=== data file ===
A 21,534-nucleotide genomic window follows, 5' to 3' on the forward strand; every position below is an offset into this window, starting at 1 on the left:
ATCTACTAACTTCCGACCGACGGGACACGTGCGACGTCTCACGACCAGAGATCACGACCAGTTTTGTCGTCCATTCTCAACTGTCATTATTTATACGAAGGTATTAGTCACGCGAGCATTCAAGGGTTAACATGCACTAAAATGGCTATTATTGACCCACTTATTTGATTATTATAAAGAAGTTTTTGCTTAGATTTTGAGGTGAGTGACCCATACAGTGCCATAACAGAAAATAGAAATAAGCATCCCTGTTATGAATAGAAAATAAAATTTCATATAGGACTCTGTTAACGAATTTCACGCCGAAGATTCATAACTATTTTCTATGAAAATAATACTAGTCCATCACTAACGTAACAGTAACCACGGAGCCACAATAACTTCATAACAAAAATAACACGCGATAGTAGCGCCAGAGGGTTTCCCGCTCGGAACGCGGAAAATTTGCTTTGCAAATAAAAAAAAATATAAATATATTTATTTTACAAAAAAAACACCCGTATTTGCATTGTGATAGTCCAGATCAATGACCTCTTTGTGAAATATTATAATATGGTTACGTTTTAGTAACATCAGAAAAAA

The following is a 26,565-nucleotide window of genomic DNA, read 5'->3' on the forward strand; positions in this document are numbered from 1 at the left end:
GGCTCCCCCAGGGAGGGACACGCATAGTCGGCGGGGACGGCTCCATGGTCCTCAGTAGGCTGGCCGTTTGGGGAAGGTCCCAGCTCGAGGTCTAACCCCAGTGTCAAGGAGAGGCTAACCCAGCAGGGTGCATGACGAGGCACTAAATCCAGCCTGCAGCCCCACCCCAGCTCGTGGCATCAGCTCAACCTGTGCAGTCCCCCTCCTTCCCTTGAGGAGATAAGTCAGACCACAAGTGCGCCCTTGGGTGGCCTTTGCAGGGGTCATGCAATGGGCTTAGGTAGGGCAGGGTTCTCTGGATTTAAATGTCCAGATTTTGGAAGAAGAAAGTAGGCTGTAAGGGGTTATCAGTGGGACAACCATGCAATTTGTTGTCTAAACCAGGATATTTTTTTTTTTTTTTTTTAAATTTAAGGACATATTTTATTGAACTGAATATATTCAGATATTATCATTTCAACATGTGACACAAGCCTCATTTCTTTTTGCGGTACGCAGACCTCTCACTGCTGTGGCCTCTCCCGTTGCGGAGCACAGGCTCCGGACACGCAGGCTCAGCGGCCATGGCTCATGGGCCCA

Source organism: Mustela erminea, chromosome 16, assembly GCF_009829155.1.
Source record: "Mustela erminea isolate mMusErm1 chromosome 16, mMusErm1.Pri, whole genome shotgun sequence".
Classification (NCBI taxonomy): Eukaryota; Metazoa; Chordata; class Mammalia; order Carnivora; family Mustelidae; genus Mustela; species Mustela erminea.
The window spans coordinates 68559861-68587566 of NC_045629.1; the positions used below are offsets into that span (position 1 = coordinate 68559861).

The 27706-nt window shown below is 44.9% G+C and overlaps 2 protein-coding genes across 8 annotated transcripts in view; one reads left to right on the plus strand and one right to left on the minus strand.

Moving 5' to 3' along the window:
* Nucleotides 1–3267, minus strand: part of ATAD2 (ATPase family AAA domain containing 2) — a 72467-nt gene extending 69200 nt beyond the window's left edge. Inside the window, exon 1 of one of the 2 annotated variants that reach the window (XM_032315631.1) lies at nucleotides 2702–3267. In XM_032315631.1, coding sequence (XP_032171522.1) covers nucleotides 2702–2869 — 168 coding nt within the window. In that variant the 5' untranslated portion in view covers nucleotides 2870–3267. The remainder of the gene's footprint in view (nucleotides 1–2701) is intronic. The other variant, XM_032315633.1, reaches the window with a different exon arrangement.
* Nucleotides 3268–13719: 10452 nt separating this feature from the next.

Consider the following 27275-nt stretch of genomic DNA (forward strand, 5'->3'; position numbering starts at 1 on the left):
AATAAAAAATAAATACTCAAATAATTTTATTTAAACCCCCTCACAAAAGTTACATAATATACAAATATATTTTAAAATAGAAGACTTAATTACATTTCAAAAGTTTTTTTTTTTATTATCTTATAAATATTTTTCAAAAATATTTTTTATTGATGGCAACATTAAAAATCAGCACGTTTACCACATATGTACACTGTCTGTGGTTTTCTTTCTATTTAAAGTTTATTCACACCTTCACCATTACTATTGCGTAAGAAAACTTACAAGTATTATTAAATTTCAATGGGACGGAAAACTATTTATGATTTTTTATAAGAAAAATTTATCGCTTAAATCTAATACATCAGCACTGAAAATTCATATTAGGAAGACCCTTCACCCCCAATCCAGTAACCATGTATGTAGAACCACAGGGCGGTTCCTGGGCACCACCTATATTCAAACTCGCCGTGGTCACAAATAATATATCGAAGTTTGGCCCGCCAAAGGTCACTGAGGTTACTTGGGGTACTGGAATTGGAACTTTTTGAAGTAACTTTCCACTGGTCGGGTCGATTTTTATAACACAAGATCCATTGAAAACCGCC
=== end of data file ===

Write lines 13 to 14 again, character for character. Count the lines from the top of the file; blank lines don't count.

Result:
Consider the following 27275-nt stretch of genomic DNA (forward strand, 5'->3'; position numbering starts at 1 on the left):
AATAAAAAATAAATACTCAAATAATTTTATTTAAACCCCCTCACAAAAGTTACATAATATACAAATATATTTTAAAATAGAAGACTTAATTACATTTCAAAAGTTTTTTTTTTTATTATCTTATAAATATTTTTCAAAAATATTTTTTATTGATGGCAACATTAAAAATCAGCACGTTTACCACATATGTACACTGTCTGTGGTTTTCTTTCTATTTAAAGTTTATTCACACCTTCACCATTACTATTGCGTAAGAAAACTTACAAGTATTATTAAATTTCAATGGGACGGAAAACTATTTATGATTTTTTATAAGAAAAATTTATCGCTTAAATCTAATACATCAGCACTGAAAATTCATATTAGGAAGACCCTTCACCCCCAATCCAGTAACCATGTATGTAGAACCACAGGGCGGTTCCTGGGCACCACCTATATTCAAACTCGCCGTGGTCACAAATAATATATCGAAGTTTGGCCCGCCAAAGGTCACTGAGGTTACTTGGGGTACTGGAATTGGAACTTTTTGAAGTAACTTTCCACTGGTCGGGTCGATTTTTATAACACAAGATCCATTGAAAACCGCC